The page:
Afternoon report: CBOT wheat also down 1% on Thursday, while Kansas City HRW contracts firm 0.5%.

Ben Potter, Senior editor

April 7, 2023

6 Min Read
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NOTE: Grain markets will be closed tomorrow in observance of Good Friday. Wishing you a safe, happy Easter weekend with you and yours – be sure to come back Monday morning for our next round of agricultural news and analysis.

Grain prices continued to struggle on Thursday as Brazil gets closer to locking down a record-breaking soybean season, and as rising spring temperatures in the U.S. have traders trying to figure out where planting will progress smoothly and where delays are still likely. Corn and soybean prices each fell more than 1% lower today. Wheat prices were mixed.

Wet weather will continue to drench the Mid-South and Southeast between Friday and Monday, but weekend weather will stay sunny across most of the Midwest and Plains during this time, per the latest 72-hour cumulative precipitation map from NOAA. The agency’s new 8-to-14-day outlook predicts a return to seasonally wet weather for the Plains and western Corn Belt between April 13 and April 19, with dramatically warmer weather likely for the eastern half of the country. On Wall St., the Dow inched 22 points higher in afternoon trading to 33,505 as a shortened trading week draws to a close on Thursday. Energy futures were in the red. Crude oil was near-even this afternoon, staying above $80 per barrel. Gasoline incurred modest losses, while diesel tumbled more than 2% lower. The U.S. Dollar softened slightly.

On Wednesday, commodity funds were net sellers of all major grain contracts, including corn (-500), soybeans (-4,000), soymeal (-6,000), soyoil (-1,500) and CBOT wheat (-4,000) contracts.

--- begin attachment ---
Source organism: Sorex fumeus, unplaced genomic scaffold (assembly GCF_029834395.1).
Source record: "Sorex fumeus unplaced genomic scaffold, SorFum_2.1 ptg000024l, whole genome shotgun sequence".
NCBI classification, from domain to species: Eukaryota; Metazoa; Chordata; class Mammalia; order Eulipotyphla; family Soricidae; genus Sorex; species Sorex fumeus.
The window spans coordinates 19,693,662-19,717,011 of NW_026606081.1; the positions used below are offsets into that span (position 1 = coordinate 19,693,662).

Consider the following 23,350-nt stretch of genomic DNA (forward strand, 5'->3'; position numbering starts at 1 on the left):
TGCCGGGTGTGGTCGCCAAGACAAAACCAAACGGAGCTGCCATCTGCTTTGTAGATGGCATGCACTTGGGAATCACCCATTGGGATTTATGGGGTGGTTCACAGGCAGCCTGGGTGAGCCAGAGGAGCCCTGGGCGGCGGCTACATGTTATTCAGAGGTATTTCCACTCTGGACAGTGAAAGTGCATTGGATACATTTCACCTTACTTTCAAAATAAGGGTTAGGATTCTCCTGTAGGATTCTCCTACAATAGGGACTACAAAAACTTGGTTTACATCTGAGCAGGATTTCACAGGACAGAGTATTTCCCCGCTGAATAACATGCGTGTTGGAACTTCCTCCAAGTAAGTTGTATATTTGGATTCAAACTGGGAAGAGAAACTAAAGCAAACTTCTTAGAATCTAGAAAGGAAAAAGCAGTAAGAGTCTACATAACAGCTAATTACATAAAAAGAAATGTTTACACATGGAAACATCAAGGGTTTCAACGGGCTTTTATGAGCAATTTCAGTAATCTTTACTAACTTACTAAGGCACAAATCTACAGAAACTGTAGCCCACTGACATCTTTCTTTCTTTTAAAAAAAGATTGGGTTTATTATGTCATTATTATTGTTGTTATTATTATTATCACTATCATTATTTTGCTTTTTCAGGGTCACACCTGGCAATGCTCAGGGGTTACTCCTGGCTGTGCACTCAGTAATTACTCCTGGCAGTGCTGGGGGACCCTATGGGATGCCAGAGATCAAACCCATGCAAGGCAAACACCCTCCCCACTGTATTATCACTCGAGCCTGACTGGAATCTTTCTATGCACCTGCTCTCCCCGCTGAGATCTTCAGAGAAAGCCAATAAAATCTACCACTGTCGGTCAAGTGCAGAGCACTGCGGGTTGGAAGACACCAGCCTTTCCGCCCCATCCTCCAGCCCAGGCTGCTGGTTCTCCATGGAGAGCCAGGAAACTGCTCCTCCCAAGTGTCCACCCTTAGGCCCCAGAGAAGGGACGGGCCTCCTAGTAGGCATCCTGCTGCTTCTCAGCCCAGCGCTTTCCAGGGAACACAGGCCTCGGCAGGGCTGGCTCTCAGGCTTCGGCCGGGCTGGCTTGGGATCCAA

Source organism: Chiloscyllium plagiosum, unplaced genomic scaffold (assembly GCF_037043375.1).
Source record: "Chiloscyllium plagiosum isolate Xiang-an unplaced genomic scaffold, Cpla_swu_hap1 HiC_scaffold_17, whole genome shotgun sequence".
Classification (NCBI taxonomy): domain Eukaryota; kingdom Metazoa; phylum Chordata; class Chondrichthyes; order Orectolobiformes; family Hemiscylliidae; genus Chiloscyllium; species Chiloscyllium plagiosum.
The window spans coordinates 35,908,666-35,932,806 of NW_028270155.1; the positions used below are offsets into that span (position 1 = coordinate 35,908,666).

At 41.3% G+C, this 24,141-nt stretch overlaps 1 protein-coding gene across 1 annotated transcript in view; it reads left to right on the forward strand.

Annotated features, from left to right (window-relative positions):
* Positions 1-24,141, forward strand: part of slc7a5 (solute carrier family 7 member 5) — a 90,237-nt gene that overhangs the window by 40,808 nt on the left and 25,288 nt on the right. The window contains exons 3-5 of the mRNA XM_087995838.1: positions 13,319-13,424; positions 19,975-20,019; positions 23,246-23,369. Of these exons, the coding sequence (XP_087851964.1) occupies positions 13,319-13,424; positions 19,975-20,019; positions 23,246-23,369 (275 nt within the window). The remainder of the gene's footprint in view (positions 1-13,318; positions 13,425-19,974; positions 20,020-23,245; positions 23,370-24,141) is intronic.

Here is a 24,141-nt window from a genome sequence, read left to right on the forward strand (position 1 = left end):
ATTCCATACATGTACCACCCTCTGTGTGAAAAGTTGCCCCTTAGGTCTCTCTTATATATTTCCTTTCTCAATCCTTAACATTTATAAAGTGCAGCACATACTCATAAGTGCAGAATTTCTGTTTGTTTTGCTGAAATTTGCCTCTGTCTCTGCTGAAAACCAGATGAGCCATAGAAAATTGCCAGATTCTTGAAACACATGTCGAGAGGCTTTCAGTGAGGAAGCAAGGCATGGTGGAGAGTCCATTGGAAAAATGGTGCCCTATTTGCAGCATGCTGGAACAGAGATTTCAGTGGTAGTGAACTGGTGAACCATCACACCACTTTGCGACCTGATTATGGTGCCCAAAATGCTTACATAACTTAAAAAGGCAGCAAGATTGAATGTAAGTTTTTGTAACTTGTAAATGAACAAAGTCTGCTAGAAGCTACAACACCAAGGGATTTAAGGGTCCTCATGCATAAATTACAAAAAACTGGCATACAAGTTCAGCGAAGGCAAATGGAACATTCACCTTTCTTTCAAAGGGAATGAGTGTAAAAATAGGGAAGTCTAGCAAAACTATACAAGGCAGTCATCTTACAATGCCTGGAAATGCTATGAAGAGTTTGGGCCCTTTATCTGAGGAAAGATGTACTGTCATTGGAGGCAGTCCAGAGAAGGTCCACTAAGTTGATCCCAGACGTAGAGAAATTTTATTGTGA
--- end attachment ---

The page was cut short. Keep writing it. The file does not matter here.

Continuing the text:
Corn

Corn prices faded more than 1.25% lower on Thursday with warmer, drier weather forecasts will help more planters get into the fields in the coming days and weeks. May futures dropped 8.75 cents to $6.44, with July futures down 6.75 cents to $6.2075.

Corn basis bids climbed 20 cents higher at an Illinois ethanol plant while fading 3 cents lower at an Ohio elevator and holding steady elsewhere across the central U.S. on Thursday.

Old crop corn exports moved 20% higher week-over-week but were still down 26% from the prior four-week average, with 49.1 million bushels. New crop sales chipped in another 1.0 million bushels for a total tally of 50.1 million bushels. That was near the middle of trade estimates, which ranged between 31.5 million and 68.9 million bushels. Cumulative totals for the 2022/23 marketing year are still substantially below last year’s pace, with 802.3 million bushels.

Corn export shipments shifted 8% above the prior four-week average to 44.8 million bushels. Mexico, South Korea, Japan, Saudi Arabia and Guatemala were the top five destinations.

Brazil’s Anec estimates that the country’s corn exports will only reach 8.2 million bushels in April, which would be a year-over-year decline of 78%, if realized. Anec also expects to see wheat exports at around 7.6 million bushels this month.

Preliminary volume estimates were for 271,649 contracts, which was slightly lower than Thursday’s final count of 288,521.

Soybeans

Soybean prices followed corn lower on expectations for improved Midwestern forecasts later in April, which will help planting progress. May futures lost 17.5 cents to $14.9350, with July futures down 14.25 cents to $14.6350.

The rest of the soy complex was mixed. Soymeal futures shifted nearly 0.75% higher, while soyoil futures sank more than 1% lower today.

Soybean basis bids dropped 4 cents at an Ohio elevator while holding steady elsewhere across the central U.S. on Thursday.

Soybean sales were disappointing, with old crop sales down 42% below the prior four-week average to 5.7 million bushels. New crop sales reductions of 1.8 million bushels, leaving total sales at just 3.9 million bushels last week. That was below the entire range of trade guesses, which came in between 7.3 million and 29.4 million bushels. Cumulative sales for the 2022/23 marketing year are still slightly ahead of last year’s pace, with 1.656 billion bushels.